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Surprisingly enough the F1s feels fast in real-world use. Transitions and effects are smooth and fluid, with only a few drops here and there. AnTuTu benchmarks are acceptable, though real world gaming via Asphalt 8 is surprisingly smooth. Helio P10 phones that we’ve tested in the past exhibit some kind of lag when playing this demanding 3D game, and while the F1s did still have its fair share of dropped frames, it’s nowhere as bad as other P10 equipped phones. We’re attributing the F1s’ surprising gaming prowess on the lower resolution display – since the GPU has fewer pixels to push, it’s capable of rendering games smoother than a similar setup with a full HD display.

Just like other OPPO phones, the F1s comes bearing the company’s ColorOS UI overlay, along with Android 5.1 Lollipop. We’re accustomed to ColorOS by now, which removes the app drawer and adds customizable themes and gestures to the fore, but as always we’re not fans. Also, with the advent of Android 7.0 Nougat, we’re still scratching our heads why the F1s still comes with Android Lollipop out of the box.

Moving right along to the other aspects of the phone, the speaker is loud, but tinny, and loses definition the higher you push the volume. The fingerprint scanner is surprisingly fast, faster than we expected from a mid-range phone, to be honest. It’s also accurate, and we’ve yet to see it fail when we put our finger on it. You can also map certain apps to open depending on what finger you use to unlock the phone. You can also encrypt certain apps and files via fingerprint as well. The only downside to the scanner is that you’ll have to turn on the display before you can use it.

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Selfies look awesome, though the rear camera needs a little more tweaking

The main draw of the F series of devices have always been the front camera, which has been improved greatly from the original F1. The aperture of the front camera still stays at f/2.0, but the resolution has doubled – from 8-megapixels in the F1 to 16-megapixels in the F1s.

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Does the front camera deliver on its selfie promise? Yes – photos taken with the front camera look clear and detailed, though higher beauty levels leave your skin looking weird and unnatural. 16-megapixels is overkill to be honest for selfies, and we’d rather have that kind of resolution in the rear rather on the front. We are wondering why OPPO didn’t include a proper selfie LED flash on the F1s, considering that a lot of people take selfies in less than ideal lighting conditions. To be fair there is an improvised flash of sorts which turns the screen white before taking your photo, but it doesn’t beat a proper LED flash in our opinion.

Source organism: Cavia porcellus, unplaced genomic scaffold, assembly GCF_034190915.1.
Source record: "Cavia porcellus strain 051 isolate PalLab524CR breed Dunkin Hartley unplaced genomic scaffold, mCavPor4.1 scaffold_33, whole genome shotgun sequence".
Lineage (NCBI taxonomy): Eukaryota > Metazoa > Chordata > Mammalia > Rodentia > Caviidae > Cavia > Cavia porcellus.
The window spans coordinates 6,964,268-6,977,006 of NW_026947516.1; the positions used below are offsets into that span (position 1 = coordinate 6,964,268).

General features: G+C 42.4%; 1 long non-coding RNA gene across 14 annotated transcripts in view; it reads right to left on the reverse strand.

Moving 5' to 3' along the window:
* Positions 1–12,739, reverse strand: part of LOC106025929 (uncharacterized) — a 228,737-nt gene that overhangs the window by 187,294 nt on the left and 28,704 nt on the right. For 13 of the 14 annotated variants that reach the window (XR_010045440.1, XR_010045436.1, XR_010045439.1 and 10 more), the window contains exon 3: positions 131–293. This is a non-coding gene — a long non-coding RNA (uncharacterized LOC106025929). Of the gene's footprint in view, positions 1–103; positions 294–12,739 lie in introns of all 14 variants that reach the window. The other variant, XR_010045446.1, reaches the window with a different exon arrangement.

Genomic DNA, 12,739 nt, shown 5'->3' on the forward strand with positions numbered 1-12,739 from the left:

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As far as the 13-megapixel rear camera is concerned, it did a fairly good job, though some shots looks to have been either under or overexposed. There’s also quite a fair bit of noise in some of the photos taken in the brightly lit environs of the World Trade Center during History Con as well.

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Battery is more than enough for a day

In terms of battery capacity, the F1s is way better than the original F1. With 3075mAh worth of juice inside, we had no doubts that the phone would do better than the original F1 in terms of battery endurance.

And the F1s didn’t disappoint, registering a PCMark battery benchmark score of exactly 9 hours. In actual use, the phone lasted around a day, with about 15% left before we charged it at midnight. Unfortunately the phone doesn’t have VOOC fast charging capability.

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Verdict: A better selfie phone than the F1, though the camera needs a little more tweaking

OPPO has managed to improve on the original selfie expert, the F1 with the F1s. It’s faster, has better features, bigger screen and way better battery life compared to the original. The omission of the full HD display is disappointing, but considering the specs the F1s is a far better deal than the company’s more expensive F1 Plus. If OPPO manages to issue a software fix for the camera and update the OS to Marshmallow, then the F1s will fly off the shelves.